Making the Most of Borrowed Time at the YMCA
“Statistically, I know I’m on borrowed time, and I want to spend as much time with my kids as I can. But with the side effects of my medication, there aren’t many places where that is possible,” says Veronica Sanchez, who was diagnosed with Stage 4 Lung Cancer in August 2017 and given a prognosis of eight to 12 months.
A nurse practitioner, Veronica and her husband, Joseph Sirianni, a special education teacher, have two children, Sebastian, 7, and Gabriela, 3. With Veronica’s diagnosis of lung cancer, the family needed to move to a one-story home because the stairs in their two-story home were too much for Veronica, who takes chemotherapy medication every day and manages extreme exhaustion as a result.
After renting and settling into a one-story home, the Sirianni-Sanchez family traveled to Puerto Rico to visit Veronica’s family. When they returned home to the States, they found their rented house flooded, losing nearly 40% of their belongings. The moisture and mold made it impossible for Veronica to live there and the family found themselves moving from house to house, staying with friends and neighbors, until finally finding another home they could rent. Unfortunately, in the process, Veronica also lost her job when the doctor she was working for part-time retired and closed his practice last December.
Blessings at every turn
Through it all, Veronica hasn’t lost sight of what is important, and says she is grateful because “there have been blessings at every turn.” She counts the Upper Main Line YMCA, which the family recently joined, as one of those blessings.
“We have tried to do everything ourselves. But with being unemployed since December and the cost of my medication, it’s not easy financially. When I came into the Y, it was so nice to feel that it wasn’t wrong to ask for help. Everyone has made us feel as though we are friends they want to help.”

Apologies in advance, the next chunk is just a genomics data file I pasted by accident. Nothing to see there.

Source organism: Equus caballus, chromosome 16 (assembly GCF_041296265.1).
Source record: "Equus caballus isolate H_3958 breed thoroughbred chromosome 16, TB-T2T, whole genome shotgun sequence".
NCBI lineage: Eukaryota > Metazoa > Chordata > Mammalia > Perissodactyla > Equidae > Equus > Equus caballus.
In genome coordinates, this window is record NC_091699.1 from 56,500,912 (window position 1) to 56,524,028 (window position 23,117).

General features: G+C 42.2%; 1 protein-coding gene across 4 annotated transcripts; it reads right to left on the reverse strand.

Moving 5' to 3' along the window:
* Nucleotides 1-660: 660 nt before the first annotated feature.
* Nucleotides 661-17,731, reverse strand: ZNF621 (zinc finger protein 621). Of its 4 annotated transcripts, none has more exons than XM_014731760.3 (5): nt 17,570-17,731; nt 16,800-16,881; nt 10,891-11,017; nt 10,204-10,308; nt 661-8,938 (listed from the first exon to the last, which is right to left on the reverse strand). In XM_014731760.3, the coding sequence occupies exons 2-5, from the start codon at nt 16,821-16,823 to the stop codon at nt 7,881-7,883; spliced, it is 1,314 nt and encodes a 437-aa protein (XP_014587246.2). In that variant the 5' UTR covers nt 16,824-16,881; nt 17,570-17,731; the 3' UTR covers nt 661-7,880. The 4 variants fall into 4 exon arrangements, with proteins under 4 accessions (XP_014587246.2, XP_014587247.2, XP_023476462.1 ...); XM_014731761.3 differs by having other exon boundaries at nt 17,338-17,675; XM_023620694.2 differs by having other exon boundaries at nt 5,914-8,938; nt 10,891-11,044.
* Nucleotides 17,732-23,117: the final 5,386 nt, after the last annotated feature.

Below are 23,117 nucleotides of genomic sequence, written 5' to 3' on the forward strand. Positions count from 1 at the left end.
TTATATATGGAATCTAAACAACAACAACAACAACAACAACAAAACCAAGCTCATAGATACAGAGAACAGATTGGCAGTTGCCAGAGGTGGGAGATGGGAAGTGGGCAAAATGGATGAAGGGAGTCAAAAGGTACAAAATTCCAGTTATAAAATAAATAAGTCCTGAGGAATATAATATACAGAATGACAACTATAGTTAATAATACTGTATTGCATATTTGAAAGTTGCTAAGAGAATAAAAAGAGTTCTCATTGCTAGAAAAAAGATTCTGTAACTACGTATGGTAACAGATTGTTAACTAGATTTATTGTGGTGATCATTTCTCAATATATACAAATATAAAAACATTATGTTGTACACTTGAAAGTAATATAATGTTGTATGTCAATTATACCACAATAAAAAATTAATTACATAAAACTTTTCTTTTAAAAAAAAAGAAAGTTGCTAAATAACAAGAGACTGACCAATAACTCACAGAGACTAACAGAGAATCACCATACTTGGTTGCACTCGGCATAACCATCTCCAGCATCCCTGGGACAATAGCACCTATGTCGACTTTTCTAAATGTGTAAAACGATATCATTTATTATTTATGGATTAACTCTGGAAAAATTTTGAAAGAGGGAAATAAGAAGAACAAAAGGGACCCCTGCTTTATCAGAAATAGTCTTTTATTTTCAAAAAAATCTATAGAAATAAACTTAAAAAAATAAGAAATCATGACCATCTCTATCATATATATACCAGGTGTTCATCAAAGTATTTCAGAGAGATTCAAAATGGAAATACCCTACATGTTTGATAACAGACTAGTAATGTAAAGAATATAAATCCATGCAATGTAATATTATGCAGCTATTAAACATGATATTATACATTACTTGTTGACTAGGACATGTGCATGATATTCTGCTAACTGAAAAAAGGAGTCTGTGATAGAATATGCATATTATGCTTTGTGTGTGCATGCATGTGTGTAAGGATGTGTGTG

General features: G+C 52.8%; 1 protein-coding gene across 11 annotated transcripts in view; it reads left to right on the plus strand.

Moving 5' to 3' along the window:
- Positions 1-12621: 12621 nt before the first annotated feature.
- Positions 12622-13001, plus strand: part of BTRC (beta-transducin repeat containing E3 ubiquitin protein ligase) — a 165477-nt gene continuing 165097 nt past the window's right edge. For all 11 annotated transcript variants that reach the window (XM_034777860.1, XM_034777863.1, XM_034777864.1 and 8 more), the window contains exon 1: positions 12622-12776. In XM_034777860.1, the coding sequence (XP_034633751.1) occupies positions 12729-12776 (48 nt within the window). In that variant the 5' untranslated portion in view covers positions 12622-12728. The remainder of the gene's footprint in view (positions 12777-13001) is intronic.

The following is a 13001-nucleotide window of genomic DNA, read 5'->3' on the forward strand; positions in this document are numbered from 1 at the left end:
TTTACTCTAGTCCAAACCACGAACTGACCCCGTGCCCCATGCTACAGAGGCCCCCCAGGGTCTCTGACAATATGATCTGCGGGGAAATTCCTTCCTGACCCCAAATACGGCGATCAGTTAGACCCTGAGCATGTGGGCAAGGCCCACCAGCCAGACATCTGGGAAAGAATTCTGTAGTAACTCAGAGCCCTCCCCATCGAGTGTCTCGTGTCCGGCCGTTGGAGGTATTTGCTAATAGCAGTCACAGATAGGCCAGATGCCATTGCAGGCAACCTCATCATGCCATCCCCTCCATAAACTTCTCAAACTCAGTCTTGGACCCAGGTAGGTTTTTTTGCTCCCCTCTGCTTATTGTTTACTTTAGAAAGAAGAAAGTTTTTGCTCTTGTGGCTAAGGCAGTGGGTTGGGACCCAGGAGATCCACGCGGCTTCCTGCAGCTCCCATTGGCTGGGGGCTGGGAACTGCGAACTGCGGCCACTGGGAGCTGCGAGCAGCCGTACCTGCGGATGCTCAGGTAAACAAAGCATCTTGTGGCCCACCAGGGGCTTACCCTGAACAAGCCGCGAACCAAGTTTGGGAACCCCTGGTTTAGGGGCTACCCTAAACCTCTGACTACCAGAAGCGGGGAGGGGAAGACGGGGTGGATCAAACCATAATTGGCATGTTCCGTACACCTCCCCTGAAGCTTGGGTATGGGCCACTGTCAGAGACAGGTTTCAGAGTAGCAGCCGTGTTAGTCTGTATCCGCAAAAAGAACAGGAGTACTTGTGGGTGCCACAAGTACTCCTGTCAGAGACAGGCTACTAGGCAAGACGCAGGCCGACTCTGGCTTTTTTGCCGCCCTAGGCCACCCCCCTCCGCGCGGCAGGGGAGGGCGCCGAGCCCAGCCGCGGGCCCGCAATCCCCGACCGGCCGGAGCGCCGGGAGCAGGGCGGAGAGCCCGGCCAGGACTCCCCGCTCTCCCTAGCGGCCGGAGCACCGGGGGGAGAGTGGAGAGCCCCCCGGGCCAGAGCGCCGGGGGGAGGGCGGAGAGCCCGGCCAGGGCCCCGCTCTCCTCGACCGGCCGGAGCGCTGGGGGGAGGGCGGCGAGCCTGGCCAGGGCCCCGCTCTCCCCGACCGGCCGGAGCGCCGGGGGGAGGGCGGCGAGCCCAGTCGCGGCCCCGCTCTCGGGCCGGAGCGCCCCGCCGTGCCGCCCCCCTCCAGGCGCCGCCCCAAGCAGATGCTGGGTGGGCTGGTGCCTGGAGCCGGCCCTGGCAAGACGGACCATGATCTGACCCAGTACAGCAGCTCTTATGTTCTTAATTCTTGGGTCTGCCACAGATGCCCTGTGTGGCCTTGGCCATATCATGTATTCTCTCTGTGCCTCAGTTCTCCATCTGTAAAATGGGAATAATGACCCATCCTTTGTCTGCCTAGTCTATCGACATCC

A study by the American Journal of Medicine found that 42% of new cancer patients or their families lost their life savings in two years because of treatment. The average amount a cancer patient or their family lost was more than $92,000.
Veronica and her family received a reduced rate on their YMCA membership through the YMCA’s financial assistance program, which is funded by donations. This made it possible for the Sirianni-Sanchez family to join the YMCA.
Happier Days at the YMCA
Now, Veronica and her children often spend their days at the Upper Main Line YMCA (UMLY). “When you’re a mom, getting up in the morning is not an option. The Y has given me a chance to do something for my children and they are so happy when we are together. My kids are little fishes and love the water,” says Veronica, who often brings her kids to swim in the pool at UMLY. The zero entry pool is also a blessing for her, as the cancer causes her lungs to constrict, but the heat from the pool helps her to breathe.
When the side effects of Veronica’s medication kick in, and she needs time on her own to manage them, she can then put Sebastian and Gabriela in Child Watch, a babysitting service available for YMCA members at no additional cost. “I racked my brain trying to find a place like this to take the kids. It’s really hard to find a place like UMLY where all this is possible,” she says. Veronica is also excited for her kids to have the opportunity to enroll in swim lessons and dance classes at UMLY.
Why Financial Assistance Exists
Many assume that little financial need exists in Chester County, but the reality is that many of our neighbors are just one paycheck away from a financial crisis. Both Veronica and her husband had good jobs and work hard, but Veronica’s cancer diagnosis, changed everything.
When you donate to the YMCA’s financial assistance program, you help families like the Sirianni-Sanchezs. You help a mom or dad who suddenly becomes a single parent afford quality childcare for their children and you put their mind at ease. You give seniors living on a fixed income the opportunity to join the Y and build new friendships rather than living in loneliness. Any donation you make to the YMCA of Greater Brandywine stays here in Chester County to help those facing challenges who may need a little extra support.
To learn more about families like Veronica’s and how the YMCA’s financial assistance program supports thousands in Chester County every year, sign up for the YMCA’s mission driven communications.